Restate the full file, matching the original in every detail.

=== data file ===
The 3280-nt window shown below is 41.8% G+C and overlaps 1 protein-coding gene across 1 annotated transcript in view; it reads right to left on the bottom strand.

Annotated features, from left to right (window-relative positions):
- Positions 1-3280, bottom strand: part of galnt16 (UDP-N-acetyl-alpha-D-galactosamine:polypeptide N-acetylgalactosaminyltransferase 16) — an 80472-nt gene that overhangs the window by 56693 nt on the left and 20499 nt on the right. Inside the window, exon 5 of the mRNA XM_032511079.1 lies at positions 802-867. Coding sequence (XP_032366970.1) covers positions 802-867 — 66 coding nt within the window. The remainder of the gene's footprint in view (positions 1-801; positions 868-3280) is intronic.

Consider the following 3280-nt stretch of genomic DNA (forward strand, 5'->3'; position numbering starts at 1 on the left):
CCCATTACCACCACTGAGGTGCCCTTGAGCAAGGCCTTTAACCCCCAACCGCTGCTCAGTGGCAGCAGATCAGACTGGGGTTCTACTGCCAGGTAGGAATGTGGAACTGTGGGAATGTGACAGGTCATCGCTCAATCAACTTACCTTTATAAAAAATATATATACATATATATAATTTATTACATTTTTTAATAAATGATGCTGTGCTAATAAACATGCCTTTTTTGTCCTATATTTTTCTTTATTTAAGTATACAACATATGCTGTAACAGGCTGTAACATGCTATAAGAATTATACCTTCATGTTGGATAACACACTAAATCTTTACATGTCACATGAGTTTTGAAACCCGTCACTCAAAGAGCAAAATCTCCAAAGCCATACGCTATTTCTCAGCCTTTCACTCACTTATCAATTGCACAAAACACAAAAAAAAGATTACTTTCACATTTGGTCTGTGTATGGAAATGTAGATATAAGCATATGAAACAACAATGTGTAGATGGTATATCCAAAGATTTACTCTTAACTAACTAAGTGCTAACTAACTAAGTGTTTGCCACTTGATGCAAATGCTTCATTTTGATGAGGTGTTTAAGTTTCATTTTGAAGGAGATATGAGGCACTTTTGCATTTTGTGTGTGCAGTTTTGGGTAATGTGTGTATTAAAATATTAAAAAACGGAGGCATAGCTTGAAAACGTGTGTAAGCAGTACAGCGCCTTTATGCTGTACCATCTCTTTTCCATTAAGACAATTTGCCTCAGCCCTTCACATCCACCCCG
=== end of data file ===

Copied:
The 3280-nt window shown below is 41.8% G+C and overlaps 1 protein-coding gene across 1 annotated transcript in view; it reads right to left on the bottom strand.

Annotated features, from left to right (window-relative positions):
- Positions 1-3280, bottom strand: part of galnt16 (UDP-N-acetyl-alpha-D-galactosamine:polypeptide N-acetylgalactosaminyltransferase 16) — an 80472-nt gene that overhangs the window by 56693 nt on the left and 20499 nt on the right. Inside the window, exon 5 of the mRNA XM_032511079.1 lies at positions 802-867. Coding sequence (XP_032366970.1) covers positions 802-867 — 66 coding nt within the window. The remainder of the gene's footprint in view (positions 1-801; positions 868-3280) is intronic.

Consider the following 3280-nt stretch of genomic DNA (forward strand, 5'->3'; position numbering starts at 1 on the left):
CCCATTACCACCACTGAGGTGCCCTTGAGCAAGGCCTTTAACCCCCAACCGCTGCTCAGTGGCAGCAGATCAGACTGGGGTTCTACTGCCAGGTAGGAATGTGGAACTGTGGGAATGTGACAGGTCATCGCTCAATCAACTTACCTTTATAAAAAATATATATACATATATATAATTTATTACATTTTTTAATAAATGATGCTGTGCTAATAAACATGCCTTTTTTGTCCTATATTTTTCTTTATTTAAGTATACAACATATGCTGTAACAGGCTGTAACATGCTATAAGAATTATACCTTCATGTTGGATAACACACTAAATCTTTACATGTCACATGAGTTTTGAAACCCGTCACTCAAAGAGCAAAATCTCCAAAGCCATACGCTATTTCTCAGCCTTTCACTCACTTATCAATTGCACAAAACACAAAAAAAAGATTACTTTCACATTTGGTCTGTGTATGGAAATGTAGATATAAGCATATGAAACAACAATGTGTAGATGGTATATCCAAAGATTTACTCTTAACTAACTAAGTGCTAACTAACTAAGTGTTTGCCACTTGATGCAAATGCTTCATTTTGATGAGGTGTTTAAGTTTCATTTTGAAGGAGATATGAGGCACTTTTGCATTTTGTGTGTGCAGTTTTGGGTAATGTGTGTATTAAAATATTAAAAAACGGAGGCATAGCTTGAAAACGTGTGTAAGCAGTACAGCGCCTTTATGCTGTACCATCTCTTTTCCATTAAGACAATTTGCCTCAGCCCTTCACATCCACCCCG